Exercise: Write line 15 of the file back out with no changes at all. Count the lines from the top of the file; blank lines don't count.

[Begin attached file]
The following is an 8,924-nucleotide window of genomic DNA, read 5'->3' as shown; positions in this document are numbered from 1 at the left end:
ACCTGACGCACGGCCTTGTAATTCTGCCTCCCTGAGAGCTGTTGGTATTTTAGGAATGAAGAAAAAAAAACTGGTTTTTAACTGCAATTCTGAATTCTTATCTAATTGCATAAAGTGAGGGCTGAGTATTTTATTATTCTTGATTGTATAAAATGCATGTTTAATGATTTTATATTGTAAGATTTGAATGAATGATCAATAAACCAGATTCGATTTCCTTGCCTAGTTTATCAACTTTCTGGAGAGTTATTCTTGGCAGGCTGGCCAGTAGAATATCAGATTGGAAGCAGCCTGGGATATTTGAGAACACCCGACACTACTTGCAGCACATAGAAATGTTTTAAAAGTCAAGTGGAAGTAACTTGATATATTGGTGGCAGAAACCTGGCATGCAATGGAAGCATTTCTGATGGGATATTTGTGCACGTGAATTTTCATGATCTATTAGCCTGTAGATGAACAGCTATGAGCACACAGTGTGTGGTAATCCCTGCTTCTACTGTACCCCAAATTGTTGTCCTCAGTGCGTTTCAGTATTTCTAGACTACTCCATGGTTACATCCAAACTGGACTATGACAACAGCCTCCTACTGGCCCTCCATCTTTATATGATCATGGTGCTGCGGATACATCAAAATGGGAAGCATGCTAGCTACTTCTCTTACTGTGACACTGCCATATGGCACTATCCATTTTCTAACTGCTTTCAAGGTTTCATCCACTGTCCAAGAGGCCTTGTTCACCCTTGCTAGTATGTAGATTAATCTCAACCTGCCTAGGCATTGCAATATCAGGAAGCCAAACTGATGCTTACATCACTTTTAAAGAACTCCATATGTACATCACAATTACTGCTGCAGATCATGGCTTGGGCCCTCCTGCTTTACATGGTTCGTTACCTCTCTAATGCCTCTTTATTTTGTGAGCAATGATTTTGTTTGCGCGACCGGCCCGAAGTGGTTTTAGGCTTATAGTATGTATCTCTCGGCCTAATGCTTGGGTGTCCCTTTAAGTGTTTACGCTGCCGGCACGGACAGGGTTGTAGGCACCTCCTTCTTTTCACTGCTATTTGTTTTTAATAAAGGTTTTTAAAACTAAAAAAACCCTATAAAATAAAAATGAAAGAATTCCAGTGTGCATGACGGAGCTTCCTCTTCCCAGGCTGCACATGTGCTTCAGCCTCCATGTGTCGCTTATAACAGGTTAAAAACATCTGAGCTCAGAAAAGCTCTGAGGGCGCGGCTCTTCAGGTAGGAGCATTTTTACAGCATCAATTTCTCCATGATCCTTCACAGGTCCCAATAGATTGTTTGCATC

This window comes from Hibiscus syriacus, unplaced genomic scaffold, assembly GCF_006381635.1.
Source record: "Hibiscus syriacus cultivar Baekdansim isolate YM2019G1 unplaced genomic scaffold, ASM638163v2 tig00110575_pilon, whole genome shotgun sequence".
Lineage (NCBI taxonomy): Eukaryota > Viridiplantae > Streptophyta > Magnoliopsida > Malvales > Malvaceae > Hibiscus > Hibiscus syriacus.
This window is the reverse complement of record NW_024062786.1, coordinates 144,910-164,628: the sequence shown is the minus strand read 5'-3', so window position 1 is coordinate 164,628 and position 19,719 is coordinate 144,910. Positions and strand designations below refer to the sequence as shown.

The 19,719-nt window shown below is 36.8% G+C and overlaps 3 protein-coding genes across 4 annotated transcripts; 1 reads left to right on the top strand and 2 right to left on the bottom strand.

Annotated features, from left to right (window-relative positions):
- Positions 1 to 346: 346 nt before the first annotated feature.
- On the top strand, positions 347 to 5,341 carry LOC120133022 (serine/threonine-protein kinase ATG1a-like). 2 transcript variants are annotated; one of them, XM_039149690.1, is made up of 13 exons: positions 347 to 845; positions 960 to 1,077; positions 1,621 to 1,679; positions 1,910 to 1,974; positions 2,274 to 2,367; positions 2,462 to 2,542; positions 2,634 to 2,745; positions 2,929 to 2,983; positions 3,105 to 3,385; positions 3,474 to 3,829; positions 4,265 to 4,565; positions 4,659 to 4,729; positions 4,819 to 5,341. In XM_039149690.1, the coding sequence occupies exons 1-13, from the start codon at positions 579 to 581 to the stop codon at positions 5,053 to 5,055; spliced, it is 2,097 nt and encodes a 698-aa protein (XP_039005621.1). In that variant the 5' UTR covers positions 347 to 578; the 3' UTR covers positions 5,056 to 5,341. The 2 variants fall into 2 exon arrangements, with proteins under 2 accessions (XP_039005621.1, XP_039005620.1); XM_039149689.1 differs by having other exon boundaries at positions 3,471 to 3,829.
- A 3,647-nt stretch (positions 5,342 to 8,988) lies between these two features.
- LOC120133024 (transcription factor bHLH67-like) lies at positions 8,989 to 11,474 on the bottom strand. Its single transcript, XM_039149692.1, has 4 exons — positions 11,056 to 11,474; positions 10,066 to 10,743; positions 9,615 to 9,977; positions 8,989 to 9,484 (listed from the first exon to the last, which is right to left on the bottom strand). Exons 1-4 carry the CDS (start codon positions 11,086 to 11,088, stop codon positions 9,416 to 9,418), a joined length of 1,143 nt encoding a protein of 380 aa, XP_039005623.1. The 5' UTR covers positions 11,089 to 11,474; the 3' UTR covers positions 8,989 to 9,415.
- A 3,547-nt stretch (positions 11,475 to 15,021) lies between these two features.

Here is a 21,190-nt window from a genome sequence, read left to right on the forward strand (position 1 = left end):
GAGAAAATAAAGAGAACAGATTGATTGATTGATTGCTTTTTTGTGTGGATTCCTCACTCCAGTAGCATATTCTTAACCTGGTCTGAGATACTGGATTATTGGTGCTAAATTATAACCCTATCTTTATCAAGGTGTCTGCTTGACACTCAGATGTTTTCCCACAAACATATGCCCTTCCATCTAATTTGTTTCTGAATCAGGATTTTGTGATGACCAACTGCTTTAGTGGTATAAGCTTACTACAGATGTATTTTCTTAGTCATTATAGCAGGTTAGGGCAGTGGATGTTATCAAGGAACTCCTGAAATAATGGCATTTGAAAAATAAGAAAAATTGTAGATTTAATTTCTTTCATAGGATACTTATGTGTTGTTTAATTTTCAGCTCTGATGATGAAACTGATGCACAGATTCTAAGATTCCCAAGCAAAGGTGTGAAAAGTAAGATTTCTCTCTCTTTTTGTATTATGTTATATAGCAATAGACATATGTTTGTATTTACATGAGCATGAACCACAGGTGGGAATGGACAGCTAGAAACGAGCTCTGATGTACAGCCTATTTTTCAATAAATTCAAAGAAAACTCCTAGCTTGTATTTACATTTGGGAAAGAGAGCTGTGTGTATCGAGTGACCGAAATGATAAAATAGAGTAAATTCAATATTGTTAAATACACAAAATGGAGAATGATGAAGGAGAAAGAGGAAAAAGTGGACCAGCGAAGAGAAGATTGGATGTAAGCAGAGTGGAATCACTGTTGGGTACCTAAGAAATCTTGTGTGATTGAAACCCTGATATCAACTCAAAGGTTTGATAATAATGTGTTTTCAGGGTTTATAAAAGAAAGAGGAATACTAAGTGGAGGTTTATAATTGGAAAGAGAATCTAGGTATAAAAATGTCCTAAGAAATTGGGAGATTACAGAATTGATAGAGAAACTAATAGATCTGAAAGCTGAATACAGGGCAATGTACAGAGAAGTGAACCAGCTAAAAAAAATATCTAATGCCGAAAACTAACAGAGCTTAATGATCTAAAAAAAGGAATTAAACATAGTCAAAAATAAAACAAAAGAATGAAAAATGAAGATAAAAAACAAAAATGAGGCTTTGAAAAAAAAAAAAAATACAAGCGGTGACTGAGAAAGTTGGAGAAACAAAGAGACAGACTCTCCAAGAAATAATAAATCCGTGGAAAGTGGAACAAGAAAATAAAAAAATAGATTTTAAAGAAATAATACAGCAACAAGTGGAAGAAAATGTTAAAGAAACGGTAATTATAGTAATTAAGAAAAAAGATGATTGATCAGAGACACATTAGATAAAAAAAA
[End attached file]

GAGAAAATAAAGAGAACAGATTGATTGATTGATTGCTTTTTTGTGTGGATTCCTCACTCCAGTAGCATATTCTTAACCTGGTCTGAGATACTGGATTATTGGTGCTAAATTATAACCCTATCTTTATCAAGGTGTCTGCTTGACACTCAGATGTTTTCCCACAAACATATGCCCTTCCATCTAATTTGTTTCTGAATCAGGATTTTGTGATGACCAACTGCTTTAGTGGTATAAGCTTACTACAGATGTATTTTCTTAGTCATTATAGCAGGTTAGGGCAGTGGATGTTATCAAGGAACTCCTGAAATAATGGCATTTGAAAAATAAGAAAAATTGTAGATTTAATTTCTTTCATAGGATACTTATGTGTTGTTTAATTTTCAGCTCTGATGATGAAACTGATGCACAGATTCTAAGATTCCCAAGCAAAGGTGTGAAAAGTAAGATTTCTCTCTCTTTTTGTATTATGTTATATAGCAATAGACATATGTTTGTATTTACATGAGCATGAACCACAGGTGGGAATGGACAGCTAGAAACGAGCTCTGATGTACAGCCTATTTTTCAATAAATTCAAAGAAAACTCCTAGCTTGTATTTACATTTGGGAAAGAGAGCTGTGTGTATCGAGTGACCGAAATGATAAAATAGAGTAAATTCAATATTGTTAAATACACAAAATGGAGAATGATGAAGGAGAAAGAGGAAAAAGTGGACCAGCGAAGAGAAGATTGGATGTAAGCAGAGTGGAATCACTGTTGGGTACCTAAGAAATCTTGTGTGATTGAAACCCTGATATCAACTCAAAGGTTTGATAATAATGTGTTTTCAGGGTTTATAAAAGAAAGAGGAATACTAAGTGGAGGTTTATAATTGGAAAGAGAATCTAGGTATAAAAATGTCCTAAGAAATTGGGAGATTACAGAATTGATAGAGAAACTAATAGATCTGAAAGCTGAATACAGGGCAATGTACAGAGAAGTGAACCAGCTAAAAAAAATATCTAATGCCGAAAACTAACAGAGCTTAATGATCTAAAAAAAGGAATTAAACATAGTCAAAAATAAAACAAAAGAATGAAAAATGAAGATAAAAAACAAAAATGAGGCTTTGAAAAAAAAAAAAAATACAAGCGGTGACTGAGAAAGTTGGAGAAACAAAGAGACAGACTCTCCAAGAAATAATAAATCCGTGGAAAGTGGAACAAGAAAATAAAAAAATAGATTTTAAAGAAATAATACAGCAACAAGTGGAAGAAAATGTTAAAGAAACGGTAATTATAGTAATTAAGAAAAAAGATGATTGATCAGAGACACATTAGATAAAAAAAA